Leave their tongues alone!
NCT calls for more newborn cutting!
The normally sensible National Childbirth Trust has just launched a campaign (click here*) for more NHS doctors and midwives to cut the frenulum, the fold of skin joining the tongue to the floor of the mouth, for babies having trouble breast feeding. They reckon 3 to 10% of babies need it doing. If they are right, that would amount to between 18 and 60 thousand babies a year in theUK. Their website (click here) reads like a circumcision site for tongue-tie cutters!
“It’s quick and simple, and young babies usually don’t need any pain relief. […] Although some babies may cry briefly, the procedure doesn’t seem to cause discomfort or distress. […] Research has shown that […] division results in improved feeding for the majority of babies. […] there are some risks, such as significant bleeding rather than a few drops of blood when the cut is made, but the chances of this happening are small.”
NCT spokespeople make much of the fact that the National Institute for Clinical Excellence (NICE) has issued guidance (click here) that there are “no major safety concerns about division of ankyloglossia (tongue‐tie) and limited evidence suggests that this procedure can improve breastfeeding.”
But this is a long way from a recommendation. Cutting tongue-tie is an old-fashioned procedure, of doubtful scientific rationale, which has crept into use without proper evidence. NICE conducted their review to check if there was sufficient evidence of harm to advise stopping it. There was not.
But the evidence for benefit remains very thin. There is no Cochrane review. One non-Cochrane review (click here) included the following four randomised trials. They are not pretty! All were tiny, two were never registered at all and two were registered late, none used independent third party randomisation, and none reported any hard endpoints. Importantly the researchers and parents were so convinced of the benefits that they all cut the control babies within a few days!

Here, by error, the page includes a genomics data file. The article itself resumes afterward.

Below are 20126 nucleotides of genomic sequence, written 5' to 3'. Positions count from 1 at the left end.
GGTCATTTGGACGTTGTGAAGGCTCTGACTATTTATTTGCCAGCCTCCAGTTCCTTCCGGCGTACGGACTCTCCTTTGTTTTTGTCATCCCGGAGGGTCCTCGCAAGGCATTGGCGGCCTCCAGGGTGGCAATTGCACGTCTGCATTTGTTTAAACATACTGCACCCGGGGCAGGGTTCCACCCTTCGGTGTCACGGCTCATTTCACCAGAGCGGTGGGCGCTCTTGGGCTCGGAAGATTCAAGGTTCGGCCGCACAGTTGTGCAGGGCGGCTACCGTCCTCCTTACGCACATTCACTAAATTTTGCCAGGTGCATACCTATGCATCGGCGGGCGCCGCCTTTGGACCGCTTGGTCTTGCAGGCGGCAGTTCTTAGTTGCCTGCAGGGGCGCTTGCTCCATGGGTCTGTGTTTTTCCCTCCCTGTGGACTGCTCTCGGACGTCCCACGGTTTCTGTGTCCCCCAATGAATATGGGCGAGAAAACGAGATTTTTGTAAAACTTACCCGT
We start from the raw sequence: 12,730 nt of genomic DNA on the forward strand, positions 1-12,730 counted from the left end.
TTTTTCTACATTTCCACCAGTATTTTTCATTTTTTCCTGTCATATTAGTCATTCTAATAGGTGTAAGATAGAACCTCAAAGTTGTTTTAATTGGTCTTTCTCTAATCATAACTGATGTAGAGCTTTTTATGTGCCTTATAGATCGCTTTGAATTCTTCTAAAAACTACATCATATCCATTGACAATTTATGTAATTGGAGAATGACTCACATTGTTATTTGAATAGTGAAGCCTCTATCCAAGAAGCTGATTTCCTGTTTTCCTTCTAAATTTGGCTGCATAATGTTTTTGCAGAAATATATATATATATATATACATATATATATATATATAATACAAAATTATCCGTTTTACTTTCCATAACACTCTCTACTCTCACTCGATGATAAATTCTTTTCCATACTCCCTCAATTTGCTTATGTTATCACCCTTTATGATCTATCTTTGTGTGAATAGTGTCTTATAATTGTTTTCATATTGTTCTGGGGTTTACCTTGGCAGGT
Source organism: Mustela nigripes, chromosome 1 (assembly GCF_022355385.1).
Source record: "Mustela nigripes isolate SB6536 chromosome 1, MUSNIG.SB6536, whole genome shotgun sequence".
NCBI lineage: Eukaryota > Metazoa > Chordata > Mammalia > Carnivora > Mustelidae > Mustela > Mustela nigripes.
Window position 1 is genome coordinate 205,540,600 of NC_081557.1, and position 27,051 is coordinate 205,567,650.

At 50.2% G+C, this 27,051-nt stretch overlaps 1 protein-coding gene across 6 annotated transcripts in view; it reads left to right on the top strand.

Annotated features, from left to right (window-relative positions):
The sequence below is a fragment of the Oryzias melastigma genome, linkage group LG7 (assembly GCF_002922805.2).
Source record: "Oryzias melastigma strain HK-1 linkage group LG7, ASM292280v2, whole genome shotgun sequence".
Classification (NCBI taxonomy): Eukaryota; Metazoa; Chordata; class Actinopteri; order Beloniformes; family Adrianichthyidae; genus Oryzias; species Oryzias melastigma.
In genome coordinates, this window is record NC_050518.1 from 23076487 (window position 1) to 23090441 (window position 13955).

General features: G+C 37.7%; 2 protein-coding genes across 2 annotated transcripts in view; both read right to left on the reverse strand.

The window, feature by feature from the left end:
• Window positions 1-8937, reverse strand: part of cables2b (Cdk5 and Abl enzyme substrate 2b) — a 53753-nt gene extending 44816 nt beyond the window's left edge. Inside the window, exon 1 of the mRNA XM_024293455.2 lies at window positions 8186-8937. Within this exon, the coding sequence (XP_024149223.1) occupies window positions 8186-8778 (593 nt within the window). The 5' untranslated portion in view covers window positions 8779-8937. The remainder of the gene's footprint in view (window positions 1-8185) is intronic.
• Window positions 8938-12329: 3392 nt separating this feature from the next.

Hogan et al. 2005 (click here) randomised 58 babies with breast feeding problems to immediate cutting (n=28) or cutting after 48 hours, using sealed envelopes. Apparently 27/28 early, and 28/29 delayed “improved” within 24 hours of the procedure! Full text pdf available here tongue tie trial hogan.
Dollberg et al. 2006 (click here) randomised 25 babies to real (n = 14) or sham (n = 11) cutting using sealed envelopes. The mother’s nipple pain score was reduced after the real cutting. Again the control group also got cut – this time delayed by one feed! Full text here tongue tie dollberg.
Berry et al 2012 (click here) registered their trial (click here) seven years late! Conducted between 2003 and 2004 and registered in 2011! Sixty breastfed babies were randomised using sealed envelopes to cutting or not. 21/27 in the cutting group reported improvement in feeding compared with 14/30 controls. Again the controls got cut one feed later. Full text here tongue tie berry.
Boryuk et al 2012 (click here) registered here in August 2009 after recruitment (Dec 2007 – Dec 2008) was complete. 58 patients were randomised using “a random number generator […] implemented by a research assistant” to frenotomy (n=30) or sham (n=28) operation. Short term breast feeding scores were better in the frenotomy group but by 2 weeks all but one patient in the control group had also undergone frenotomy. Full text here frenotomy boryuk rct.
In summary no randomised trial, comparing cutting with no treatment, has measured any outcomes beyond 48 hours! There’s no data at all on rate or duration of breast feeding, weight gain, stress to the baby, speech, or any other baby health outcome. Nor can there be, because all the controls got cut as well. This evidence cannot possibly justify cutting thousands of babies. The NCT should call for decent research, not more widespread use.
*5th May 2014 update. The link above is now dead (thank you SouthwarkBelle) and the NCT campaign seems to have been quietly dropped. Sadly their tongue-tie advice (click here) remains uncritically supportive of frenotomy. Further update, see comment below, the campaign apparently continues.